How many of us slow down and take a long look at things? Do we really examine the smallest details of a subject?
Paul Salopek is currently on a 7 year walk around the world as part of the Out of Eden Project. He is slowing down. The project is encouraging children to join him on his slow walk to slow down in their own environment through Out of Eden Learn. Look up, Look down, look at the smallest details of a subject.
The reason why I mention this is because of a thinking routine that I tried with my class for the first time a couple of weeks ago.
Our unit of Inquiry is Wellbeing. As a class we been discovering cleanliness, particularly how, why and when to wash our hands. Working with 5-6 Year olds it is sometimes difficult to get them to see behind what they they can actually see ( inference). So I thought about an image of hands with cartoon germs on as way to begin the conversation. What do you see? What might be happening?
I decided to cover the image with coloured squares which would mean I could show the progress in the conversation as more of the image was shown to the children. This turned out to be a useful idea because it clearly showed the conversation being built on. It also allowed me to see the children’s current thinking and guided me to the next steps in our inquiry.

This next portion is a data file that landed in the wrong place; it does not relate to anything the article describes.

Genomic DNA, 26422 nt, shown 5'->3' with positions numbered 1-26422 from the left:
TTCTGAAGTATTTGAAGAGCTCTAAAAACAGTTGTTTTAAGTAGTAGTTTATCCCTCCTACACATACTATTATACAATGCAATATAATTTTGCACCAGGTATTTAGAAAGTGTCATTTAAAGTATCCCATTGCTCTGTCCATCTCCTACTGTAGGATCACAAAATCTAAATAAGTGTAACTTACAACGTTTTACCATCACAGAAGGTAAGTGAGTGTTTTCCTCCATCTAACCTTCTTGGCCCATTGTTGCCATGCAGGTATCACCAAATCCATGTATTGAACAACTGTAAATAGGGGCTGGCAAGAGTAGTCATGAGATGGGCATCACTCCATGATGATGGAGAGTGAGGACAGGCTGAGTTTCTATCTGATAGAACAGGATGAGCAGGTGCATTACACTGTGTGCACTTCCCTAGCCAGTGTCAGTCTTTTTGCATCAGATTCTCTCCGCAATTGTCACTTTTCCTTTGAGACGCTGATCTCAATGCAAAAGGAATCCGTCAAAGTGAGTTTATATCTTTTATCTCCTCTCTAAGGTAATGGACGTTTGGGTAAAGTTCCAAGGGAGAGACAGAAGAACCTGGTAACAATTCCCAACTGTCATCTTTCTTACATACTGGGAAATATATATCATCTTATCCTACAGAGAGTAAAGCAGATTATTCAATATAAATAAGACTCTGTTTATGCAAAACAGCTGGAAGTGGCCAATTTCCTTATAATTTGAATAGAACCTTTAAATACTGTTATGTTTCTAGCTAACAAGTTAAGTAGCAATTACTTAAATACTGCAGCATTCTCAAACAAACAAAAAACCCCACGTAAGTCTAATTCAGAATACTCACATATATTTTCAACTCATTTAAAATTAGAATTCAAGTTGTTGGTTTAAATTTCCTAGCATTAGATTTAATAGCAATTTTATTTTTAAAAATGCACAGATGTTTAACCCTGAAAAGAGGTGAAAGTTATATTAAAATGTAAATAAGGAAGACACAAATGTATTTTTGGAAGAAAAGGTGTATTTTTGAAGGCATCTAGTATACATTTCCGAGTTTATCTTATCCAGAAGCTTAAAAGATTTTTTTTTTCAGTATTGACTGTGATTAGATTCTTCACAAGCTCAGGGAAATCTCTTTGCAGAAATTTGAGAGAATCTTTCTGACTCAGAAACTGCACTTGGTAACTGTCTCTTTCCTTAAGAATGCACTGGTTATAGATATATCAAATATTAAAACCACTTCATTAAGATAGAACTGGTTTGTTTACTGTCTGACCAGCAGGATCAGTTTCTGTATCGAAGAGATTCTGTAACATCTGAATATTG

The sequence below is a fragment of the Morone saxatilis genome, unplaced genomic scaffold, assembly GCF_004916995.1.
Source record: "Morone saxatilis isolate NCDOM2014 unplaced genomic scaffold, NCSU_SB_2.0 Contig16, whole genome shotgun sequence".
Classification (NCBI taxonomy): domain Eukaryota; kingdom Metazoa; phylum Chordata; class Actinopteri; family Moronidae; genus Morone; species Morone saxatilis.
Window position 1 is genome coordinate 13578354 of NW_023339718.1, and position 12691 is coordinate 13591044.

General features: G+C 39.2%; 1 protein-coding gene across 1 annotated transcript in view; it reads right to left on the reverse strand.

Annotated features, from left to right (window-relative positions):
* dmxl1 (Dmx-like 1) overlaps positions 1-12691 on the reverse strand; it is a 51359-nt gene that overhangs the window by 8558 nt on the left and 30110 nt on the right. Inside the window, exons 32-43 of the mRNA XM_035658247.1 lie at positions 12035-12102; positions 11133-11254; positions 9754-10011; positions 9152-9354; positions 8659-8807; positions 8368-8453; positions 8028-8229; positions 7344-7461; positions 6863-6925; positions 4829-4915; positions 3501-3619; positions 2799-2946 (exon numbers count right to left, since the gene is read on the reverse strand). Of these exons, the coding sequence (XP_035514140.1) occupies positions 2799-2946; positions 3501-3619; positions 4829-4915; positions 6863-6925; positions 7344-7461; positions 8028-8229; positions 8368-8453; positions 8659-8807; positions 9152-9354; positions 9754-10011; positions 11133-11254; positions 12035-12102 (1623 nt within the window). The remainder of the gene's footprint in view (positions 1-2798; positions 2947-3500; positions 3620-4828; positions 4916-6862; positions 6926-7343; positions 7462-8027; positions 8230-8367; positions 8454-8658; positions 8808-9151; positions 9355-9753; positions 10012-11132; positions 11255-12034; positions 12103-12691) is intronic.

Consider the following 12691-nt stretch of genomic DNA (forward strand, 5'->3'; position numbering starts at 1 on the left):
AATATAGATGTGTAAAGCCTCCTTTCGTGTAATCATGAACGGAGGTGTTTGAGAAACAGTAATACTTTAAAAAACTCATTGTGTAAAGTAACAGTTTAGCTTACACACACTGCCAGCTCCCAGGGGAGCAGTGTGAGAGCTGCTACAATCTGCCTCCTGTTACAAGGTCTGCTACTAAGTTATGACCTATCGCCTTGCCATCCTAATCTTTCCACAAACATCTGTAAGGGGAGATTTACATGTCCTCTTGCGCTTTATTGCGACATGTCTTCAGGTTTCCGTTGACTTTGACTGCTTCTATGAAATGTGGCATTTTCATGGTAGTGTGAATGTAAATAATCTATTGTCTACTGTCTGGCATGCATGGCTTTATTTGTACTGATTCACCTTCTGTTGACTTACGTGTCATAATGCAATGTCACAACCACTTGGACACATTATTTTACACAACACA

Rather than use this thinking routine as a whole class I decided to use it 3 times with 6 children so that the children had more of a voice during the thinking routine.
Zoom in thinking routine thinking 💭 this morning. What do you see ? What might be happening? pic.twitter.com/M7SRRSXCaM
— mrbevansclassroom (@mrbevsclassroom) October 6, 2016
Underneath is the presentation that was shared with the children and also the “conversations” as they progressed (please excuse my handwriting – it’s hard to record their ideas in the time so they don’t lose momentum!)
It wasn’t perfect, but slowing down and allowing children time to look closely and think about what might be happening really allowed for the children’s thinking to be shared with each other. It is certainly a Thinking Routine I will return to in the classroom as a way of documenting the children’s inferences.
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